In the previous posts, we saw that the new covenant has a collectivist dimension and changes more than simply our legal status. Our identity consists in our relationships. Who do we identify with? From whom do we come from? In addition, we have to ask not only how we are different from others (a western fascination) but also how are we the same as other people. The first past of Jeremiah 31:34 has made some people scratch their heads, while… Read more

This is part 2 of a series trying to interpret the new covenant from a Chinese perspective. In the last post, I sought to highlight a subtle point missed in many discussions about the new covenant–––a new collective identity. Typically, Western theology lays stress on the individual’s salvation, specifically his or her being forgiven of sin. This is a wonderful blessing but it has been emphasized to the near exclusion of other aspects of the new covenant. For example, see… Read more

One thing that gets me excited is thinking about the way that an eastern (e.g. Chinese) worldview can contribute to the task of theology. Stephen Bevans speaks for many when he writes, “There is no such thing a ‘theology’; there is only contextual theology” (Models of Contextual Theology, 2008; p. 3). The Bible is a book for all of humanity. Therefore, we should expect the Bible to speak in ways and about topics that typically resonate more with Easterners than… Read more

“If sin is framed in terms of shame, however, then a legal solution to something as deep and existential as shame will be inappropriate.” Would you agree with this? Disagree? Or would you want to qualify it a bit? I read this line in Robin Stockitt’s Restoring the Shamed: Towards a Theology of Shame (Cascade Books, 2012).   Later, he adds, “If this is how our status before God is depicted then the “solution” to our damaged status must turn… Read more

This is second post where I answer a reader’s questions about my latest article, “We Compromise the Gospel When We Settle for Truth: How ‘Right’ Interpretation Lead to ‘Wrong’ Contextualization.” Comment from John: Absolute moralism/relativism—this is a little difficult to swallow.  I understand and agree with much of what you say hear.  From a Chinese perspective, they fear in making moral judgments even within contexts that demand one.  For example, abortion.  Is this right or wrong?  Pirating software or DVDs?  I know the latter is… Read more

As I announced previously, my newest article was published in Global Missiology. Someone read it and sent me a lot of good questions. I know from experience that others have similar questions. He said I could post our interaction. For the sake of his privacy, I’ll just call this person “John.” I hope you find it helpful. Let a comment with your own thoughts. This is PART ONE of two. For those of you who have not read the article,… Read more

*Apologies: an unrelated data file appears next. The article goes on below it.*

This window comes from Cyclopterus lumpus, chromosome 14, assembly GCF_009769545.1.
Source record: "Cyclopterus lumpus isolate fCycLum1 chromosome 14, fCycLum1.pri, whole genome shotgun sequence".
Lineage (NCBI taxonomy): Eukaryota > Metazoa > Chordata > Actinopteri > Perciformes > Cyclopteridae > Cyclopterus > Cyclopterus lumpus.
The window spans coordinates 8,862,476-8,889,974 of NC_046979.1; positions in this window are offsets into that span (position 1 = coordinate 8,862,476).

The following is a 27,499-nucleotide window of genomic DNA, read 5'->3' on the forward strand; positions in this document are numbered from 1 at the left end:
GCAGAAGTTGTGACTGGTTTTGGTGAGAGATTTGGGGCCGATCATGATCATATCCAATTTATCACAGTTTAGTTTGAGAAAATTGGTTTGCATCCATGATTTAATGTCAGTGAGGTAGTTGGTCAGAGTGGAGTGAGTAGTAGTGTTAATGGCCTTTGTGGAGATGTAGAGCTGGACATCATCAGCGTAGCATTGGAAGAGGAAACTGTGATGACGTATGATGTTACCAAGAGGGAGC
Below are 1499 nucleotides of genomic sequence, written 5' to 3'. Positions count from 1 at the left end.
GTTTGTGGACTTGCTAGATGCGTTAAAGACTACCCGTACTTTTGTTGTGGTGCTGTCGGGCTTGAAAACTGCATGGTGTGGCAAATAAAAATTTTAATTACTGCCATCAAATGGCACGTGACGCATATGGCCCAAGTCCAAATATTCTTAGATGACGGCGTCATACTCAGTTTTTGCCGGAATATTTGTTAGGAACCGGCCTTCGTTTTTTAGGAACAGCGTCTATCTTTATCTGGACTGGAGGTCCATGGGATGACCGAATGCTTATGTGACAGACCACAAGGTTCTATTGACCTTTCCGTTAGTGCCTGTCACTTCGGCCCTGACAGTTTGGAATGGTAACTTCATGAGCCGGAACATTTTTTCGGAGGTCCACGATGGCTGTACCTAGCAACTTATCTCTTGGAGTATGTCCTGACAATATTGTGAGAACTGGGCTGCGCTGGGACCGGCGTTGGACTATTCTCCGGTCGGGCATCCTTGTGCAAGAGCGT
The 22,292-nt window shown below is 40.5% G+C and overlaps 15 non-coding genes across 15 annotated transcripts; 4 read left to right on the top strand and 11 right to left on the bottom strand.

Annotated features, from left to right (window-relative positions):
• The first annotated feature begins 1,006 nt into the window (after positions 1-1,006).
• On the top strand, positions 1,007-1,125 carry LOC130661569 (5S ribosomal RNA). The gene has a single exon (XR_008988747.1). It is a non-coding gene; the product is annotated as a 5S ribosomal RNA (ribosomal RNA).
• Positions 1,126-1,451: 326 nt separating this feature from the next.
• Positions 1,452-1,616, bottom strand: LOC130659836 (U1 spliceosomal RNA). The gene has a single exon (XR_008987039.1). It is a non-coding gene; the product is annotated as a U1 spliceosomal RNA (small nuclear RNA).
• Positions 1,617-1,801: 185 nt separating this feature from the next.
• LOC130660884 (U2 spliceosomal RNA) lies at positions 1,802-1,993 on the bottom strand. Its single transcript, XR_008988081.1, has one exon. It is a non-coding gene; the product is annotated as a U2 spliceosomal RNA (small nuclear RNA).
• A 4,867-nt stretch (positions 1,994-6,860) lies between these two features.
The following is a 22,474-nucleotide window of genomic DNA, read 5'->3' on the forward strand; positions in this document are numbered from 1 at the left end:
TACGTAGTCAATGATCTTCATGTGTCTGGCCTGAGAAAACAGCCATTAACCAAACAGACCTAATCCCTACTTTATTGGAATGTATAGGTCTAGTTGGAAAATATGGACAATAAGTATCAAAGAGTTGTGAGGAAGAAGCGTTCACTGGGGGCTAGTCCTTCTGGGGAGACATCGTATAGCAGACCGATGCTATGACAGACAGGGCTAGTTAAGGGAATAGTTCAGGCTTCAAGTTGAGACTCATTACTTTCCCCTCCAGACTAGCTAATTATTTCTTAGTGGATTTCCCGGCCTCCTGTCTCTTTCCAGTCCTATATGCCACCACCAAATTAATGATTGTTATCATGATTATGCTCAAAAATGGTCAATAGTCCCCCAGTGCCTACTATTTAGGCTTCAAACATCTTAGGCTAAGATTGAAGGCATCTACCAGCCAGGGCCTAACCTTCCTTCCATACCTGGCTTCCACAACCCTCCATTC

Here are some good reasons why you should NOT wait for the kids to get older before getting on the mission field. This is a nice post by The Gospel in China, entitled 7 Reasons to Get to the Mission Field Before You’re 30. Here are the seven reasons, but you’ll want to check out the explanations that go with each. 1. Languages are hard to learn 2. The early legwork can be brutal 3. There is a steep learning… Read more

One of the glaring weaknesses of missionaries to China is the lack of theological language, as opposed to more general religious language. You may be surprised to know even many Chinese Christians don’t know key terms related to core theological ideas. From time to time. I’ll give my own suggestions for teaching and discussing various biblical doctrines. I warn you, however, that Chinese theological language has not become as standardized as it is the West. So, some may dispute my… Read more

Here’s a good quote relating glory-honor to works: “The one good work that God requires of us according to Paul, is that we seek after the glory, honor, and immortality that we do not have.” Mark Seifrid, “Justified by Faith and Judged by Works: A Biblical Paradox and Its Significance,” SBTJ, 95 (84–97). Read more

This is Part 3 in a series that aims to help people understand contextualization. Contextualization comes from our having a certain perspective on the biblical text and the cultural context. In Part 1, I surveyed a number of standard evangelical views of contextualization (in which contextualization is essentially a kind of communication). In Part 2, I suggested an alternative view in which I distinguish two kinds of contextualization. This post illustrates different ways of seeing the world, connecting them with… Read more

Follow Us!



Browse Our Archives